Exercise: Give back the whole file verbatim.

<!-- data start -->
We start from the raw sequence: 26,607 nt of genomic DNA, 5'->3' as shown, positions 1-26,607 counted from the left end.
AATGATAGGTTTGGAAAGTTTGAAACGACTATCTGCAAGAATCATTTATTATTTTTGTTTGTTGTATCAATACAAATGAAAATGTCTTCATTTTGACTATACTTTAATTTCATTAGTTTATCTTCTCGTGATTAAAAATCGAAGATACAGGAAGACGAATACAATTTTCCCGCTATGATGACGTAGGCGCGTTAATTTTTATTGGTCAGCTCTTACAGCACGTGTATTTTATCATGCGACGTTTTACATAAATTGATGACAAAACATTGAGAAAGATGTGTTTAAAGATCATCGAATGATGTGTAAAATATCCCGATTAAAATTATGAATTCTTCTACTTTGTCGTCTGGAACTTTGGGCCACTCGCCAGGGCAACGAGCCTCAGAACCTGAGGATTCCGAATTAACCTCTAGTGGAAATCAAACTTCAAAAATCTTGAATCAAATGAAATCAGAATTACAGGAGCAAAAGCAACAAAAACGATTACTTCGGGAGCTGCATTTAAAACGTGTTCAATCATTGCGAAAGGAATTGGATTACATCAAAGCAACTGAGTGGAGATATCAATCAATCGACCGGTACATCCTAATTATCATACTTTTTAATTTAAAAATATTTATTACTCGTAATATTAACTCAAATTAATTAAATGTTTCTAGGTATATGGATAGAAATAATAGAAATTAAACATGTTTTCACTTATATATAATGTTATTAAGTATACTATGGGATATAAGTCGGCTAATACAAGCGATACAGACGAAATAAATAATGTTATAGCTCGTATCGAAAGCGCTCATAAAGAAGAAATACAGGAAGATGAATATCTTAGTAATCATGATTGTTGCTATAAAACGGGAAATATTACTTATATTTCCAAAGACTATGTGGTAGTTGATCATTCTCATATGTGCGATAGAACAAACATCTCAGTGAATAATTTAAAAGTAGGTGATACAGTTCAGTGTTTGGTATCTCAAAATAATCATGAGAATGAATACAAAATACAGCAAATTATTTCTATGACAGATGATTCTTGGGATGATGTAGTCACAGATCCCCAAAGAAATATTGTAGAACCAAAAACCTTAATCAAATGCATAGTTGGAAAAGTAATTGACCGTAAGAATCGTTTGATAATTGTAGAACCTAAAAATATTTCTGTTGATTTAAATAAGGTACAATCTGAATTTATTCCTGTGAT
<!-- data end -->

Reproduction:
We start from the raw sequence: 26,607 nt of genomic DNA, 5'->3' as shown, positions 1-26,607 counted from the left end.
AATGATAGGTTTGGAAAGTTTGAAACGACTATCTGCAAGAATCATTTATTATTTTTGTTTGTTGTATCAATACAAATGAAAATGTCTTCATTTTGACTATACTTTAATTTCATTAGTTTATCTTCTCGTGATTAAAAATCGAAGATACAGGAAGACGAATACAATTTTCCCGCTATGATGACGTAGGCGCGTTAATTTTTATTGGTCAGCTCTTACAGCACGTGTATTTTATCATGCGACGTTTTACATAAATTGATGACAAAACATTGAGAAAGATGTGTTTAAAGATCATCGAATGATGTGTAAAATATCCCGATTAAAATTATGAATTCTTCTACTTTGTCGTCTGGAACTTTGGGCCACTCGCCAGGGCAACGAGCCTCAGAACCTGAGGATTCCGAATTAACCTCTAGTGGAAATCAAACTTCAAAAATCTTGAATCAAATGAAATCAGAATTACAGGAGCAAAAGCAACAAAAACGATTACTTCGGGAGCTGCATTTAAAACGTGTTCAATCATTGCGAAAGGAATTGGATTACATCAAAGCAACTGAGTGGAGATATCAATCAATCGACCGGTACATCCTAATTATCATACTTTTTAATTTAAAAATATTTATTACTCGTAATATTAACTCAAATTAATTAAATGTTTCTAGGTATATGGATAGAAATAATAGAAATTAAACATGTTTTCACTTATATATAATGTTATTAAGTATACTATGGGATATAAGTCGGCTAATACAAGCGATACAGACGAAATAAATAATGTTATAGCTCGTATCGAAAGCGCTCATAAAGAAGAAATACAGGAAGATGAATATCTTAGTAATCATGATTGTTGCTATAAAACGGGAAATATTACTTATATTTCCAAAGACTATGTGGTAGTTGATCATTCTCATATGTGCGATAGAACAAACATCTCAGTGAATAATTTAAAAGTAGGTGATACAGTTCAGTGTTTGGTATCTCAAAATAATCATGAGAATGAATACAAAATACAGCAAATTATTTCTATGACAGATGATTCTTGGGATGATGTAGTCACAGATCCCCAAAGAAATATTGTAGAACCAAAAACCTTAATCAAATGCATAGTTGGAAAAGTAATTGACCGTAAGAATCGTTTGATAATTGTAGAACCTAAAAATATTTCTGTTGATTTAAATAAGGTACAATCTGAATTTATTCCTGTGAT